“In order to optimize development timelines, NASA continues to accept deferrals or changes to components and capabilities originally planned to be demonstrated on each contractor’s uncrewed test flights,” the audit said. “Taken together, these factors may elevate the risk of a significant system failure or add further delays to the start of commercial crewed flights to the ISS.”

The audit made the five recommendations to NASA, all of which the space agency accepted and agreed to implement.

(1) revise current schedules and establish realistic timetables for the remaining reviews and flights occurring before final certification and missions to the ISS;

(2) correct identified safety-critical technical issues before the crewed test flights to ensure sufficient safety margins exist;

(3) initiate internal processes and coordinate with congressional and other stakeholders to obtain an extension of the legal waiver to pay Russia for Soyuz seats;

(4) complete a contingency plan for delayed CCP delivery by working with Roscosmos to determine the feasibility, efficiency, or necessity of (a) purchasing a Soyuz seat, (b) extending Soyuz docking times beyond 200 days, and (c) accelerating the launch of future Soyuz missions; and

(5) continue to ensure the purchase of future commercial space services complies with government contracting regulations, including (a) adhering to fixed-pricing in contracts, (b) coordinating CCP and ISS Program acquisition plans, (c) utilizing existing contract language to apply equitable adjustments through negotiations for schedule changes, and (d) providing equal opportunities to both contractors to compete for additional capabilities or significant changes in contract scope and pricing tables.

A summary of the report follows.

NASA’S Management of Crew Transportation
to the International Space Station
Office of Inspector General
November 14, 2019

Full Report

Results in Brief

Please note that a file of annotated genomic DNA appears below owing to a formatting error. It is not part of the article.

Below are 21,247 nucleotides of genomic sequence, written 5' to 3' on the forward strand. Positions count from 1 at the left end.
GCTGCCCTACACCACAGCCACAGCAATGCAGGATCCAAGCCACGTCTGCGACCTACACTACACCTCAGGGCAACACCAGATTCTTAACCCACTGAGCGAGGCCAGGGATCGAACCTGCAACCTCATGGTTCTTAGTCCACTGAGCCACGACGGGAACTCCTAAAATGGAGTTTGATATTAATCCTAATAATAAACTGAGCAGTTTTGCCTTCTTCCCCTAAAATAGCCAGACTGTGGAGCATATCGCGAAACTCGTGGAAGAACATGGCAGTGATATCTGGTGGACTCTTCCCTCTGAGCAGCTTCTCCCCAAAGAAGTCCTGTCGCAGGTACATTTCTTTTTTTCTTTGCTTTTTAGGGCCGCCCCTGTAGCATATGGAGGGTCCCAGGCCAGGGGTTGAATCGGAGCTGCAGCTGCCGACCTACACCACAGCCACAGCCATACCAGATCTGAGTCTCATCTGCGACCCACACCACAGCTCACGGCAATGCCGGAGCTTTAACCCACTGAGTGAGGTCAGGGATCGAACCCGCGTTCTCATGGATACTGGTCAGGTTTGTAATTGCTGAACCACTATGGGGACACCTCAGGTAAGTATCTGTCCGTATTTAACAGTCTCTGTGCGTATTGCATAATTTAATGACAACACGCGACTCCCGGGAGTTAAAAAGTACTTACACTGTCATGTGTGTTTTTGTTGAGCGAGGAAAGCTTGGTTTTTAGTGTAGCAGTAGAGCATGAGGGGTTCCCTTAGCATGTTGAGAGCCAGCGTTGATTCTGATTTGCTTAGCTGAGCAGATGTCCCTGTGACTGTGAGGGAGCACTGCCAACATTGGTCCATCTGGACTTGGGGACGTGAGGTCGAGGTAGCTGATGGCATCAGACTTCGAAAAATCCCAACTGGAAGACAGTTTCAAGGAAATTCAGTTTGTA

Why We Performed This Audit

For more than 20 years, the International Space Station (ISS) has operated as a laboratory, observatory, and factory in low Earth orbit. The ISS is comprised of two connecting segments: the Russian segment is operated by the Roscosmos State Corporation for Space Activities (Roscosmos) and the United States On-Orbit Segment (USOS) is operated by NASA and its international partners at the Canadian Space Agency, European Space Agency, and Japan Aerospace Exploration Agency.

NASA spends between $3 and $4 billion annually to operate the ISS, including payments for transportation of crew and cargo. Since the end of the Space Shuttle Program in 2011, the Russian Soyuz vehicle has served as the sole means of transporting astronauts to and from the ISS.

In 2010, NASA initiated agreements with U.S. aerospace companies to develop commercial crew transportation capabilities with the goal of providing safe, reliable, and cost-effective transportation to and from the ISS. As of August 2019, the Commercial Crew Program (CCP) had obligated approximately $5.5 billion out of $8.5 billion awarded for this effort.

However, after 5 years in the current phase of development, the program is several years behind its planned operational date. The two contractors hired by NASA under fixed-price contracts—The Boeing Company (Boeing) and Space Exploration Technologies Corporation (SpaceX)—are working toward their first crewed test flights, but both companies must address a variety of technical and safety issues before NASA certifies them to fly its astronauts.

Boeing and SpaceX are each under contract to provide six operational missions for NASA—Boeing using its Starliner spacecraft and an Atlas V launch vehicle, and SpaceX with its Dragon 2 capsule and Falcon 9 rocket—and are expected to provide ISS access for at least 48 astronauts through 2024. However, until Boeing and SpaceX crewed flights begin, the Soyuz vehicle remains NASA’s only flight option.

Given the expense and importance of NASA’s commercial crew transportation program, our audit examined NASA’s plans and progress for transporting astronauts to the ISS. Specifically, we assessed contractor schedule delays and related safety concerns, NASA’s plans for continuity of transportation to the ISS, and NASA’s pricing and timing strategies for missions using contractor vehicles.

The audit’s scope included both the CCP and ISS programs with a focus on Boeing, SpaceX, and Soyuz space flight systems. To complete this work, we evaluated flight schedules, contracts, and publicly available pricing information; reviewed technical and safety concerns and internal controls; and interviewed NASA, Boeing, and SpaceX personnel. We also reviewed relevant laws, regulations, policies, and prior audit reports.

What We Found

Boeing and SpaceX each face significant safety and technical challenges with parachutes, propulsion, and launch abort systems that need to be resolved prior to receiving NASA authorization to transport crew to the ISS. The complexity of these issues has already caused at least a 2-year delay in both contractors’ development, testing, and qualification schedules and may further delay certification of the launch vehicles by an additional year.